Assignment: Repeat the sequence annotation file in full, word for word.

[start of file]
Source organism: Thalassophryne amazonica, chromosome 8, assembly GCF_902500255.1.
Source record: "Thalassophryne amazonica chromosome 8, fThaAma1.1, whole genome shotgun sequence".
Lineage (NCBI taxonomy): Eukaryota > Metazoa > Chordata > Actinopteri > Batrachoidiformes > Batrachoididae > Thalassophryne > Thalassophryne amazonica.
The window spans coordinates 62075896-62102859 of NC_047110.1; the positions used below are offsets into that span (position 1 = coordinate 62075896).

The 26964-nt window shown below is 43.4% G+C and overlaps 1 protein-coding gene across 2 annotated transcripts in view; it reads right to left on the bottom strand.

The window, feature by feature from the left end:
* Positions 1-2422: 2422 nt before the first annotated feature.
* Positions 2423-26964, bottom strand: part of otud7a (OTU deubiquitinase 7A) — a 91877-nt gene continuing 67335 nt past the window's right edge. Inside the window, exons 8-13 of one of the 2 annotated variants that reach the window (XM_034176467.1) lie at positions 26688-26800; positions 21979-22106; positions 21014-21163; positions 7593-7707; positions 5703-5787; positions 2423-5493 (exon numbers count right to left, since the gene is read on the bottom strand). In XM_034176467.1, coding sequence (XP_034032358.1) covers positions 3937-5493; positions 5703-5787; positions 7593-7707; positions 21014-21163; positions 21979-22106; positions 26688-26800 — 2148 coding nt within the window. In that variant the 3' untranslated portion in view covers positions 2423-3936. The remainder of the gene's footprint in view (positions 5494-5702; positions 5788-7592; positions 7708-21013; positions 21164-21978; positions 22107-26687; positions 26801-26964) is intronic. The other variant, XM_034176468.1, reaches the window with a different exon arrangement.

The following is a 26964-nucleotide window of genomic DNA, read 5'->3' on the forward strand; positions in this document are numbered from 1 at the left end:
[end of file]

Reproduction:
Source organism: Thalassophryne amazonica, chromosome 8, assembly GCF_902500255.1.
Source record: "Thalassophryne amazonica chromosome 8, fThaAma1.1, whole genome shotgun sequence".
Lineage (NCBI taxonomy): Eukaryota > Metazoa > Chordata > Actinopteri > Batrachoidiformes > Batrachoididae > Thalassophryne > Thalassophryne amazonica.
The window spans coordinates 62075896-62102859 of NC_047110.1; the positions used below are offsets into that span (position 1 = coordinate 62075896).

The 26964-nt window shown below is 43.4% G+C and overlaps 1 protein-coding gene across 2 annotated transcripts in view; it reads right to left on the bottom strand.

The window, feature by feature from the left end:
* Positions 1-2422: 2422 nt before the first annotated feature.
* Positions 2423-26964, bottom strand: part of otud7a (OTU deubiquitinase 7A) — a 91877-nt gene continuing 67335 nt past the window's right edge. Inside the window, exons 8-13 of one of the 2 annotated variants that reach the window (XM_034176467.1) lie at positions 26688-26800; positions 21979-22106; positions 21014-21163; positions 7593-7707; positions 5703-5787; positions 2423-5493 (exon numbers count right to left, since the gene is read on the bottom strand). In XM_034176467.1, coding sequence (XP_034032358.1) covers positions 3937-5493; positions 5703-5787; positions 7593-7707; positions 21014-21163; positions 21979-22106; positions 26688-26800 — 2148 coding nt within the window. In that variant the 3' untranslated portion in view covers positions 2423-3936. The remainder of the gene's footprint in view (positions 5494-5702; positions 5788-7592; positions 7708-21013; positions 21164-21978; positions 22107-26687; positions 26801-26964) is intronic. The other variant, XM_034176468.1, reaches the window with a different exon arrangement.

The following is a 26964-nucleotide window of genomic DNA, read 5'->3' on the forward strand; positions in this document are numbered from 1 at the left end: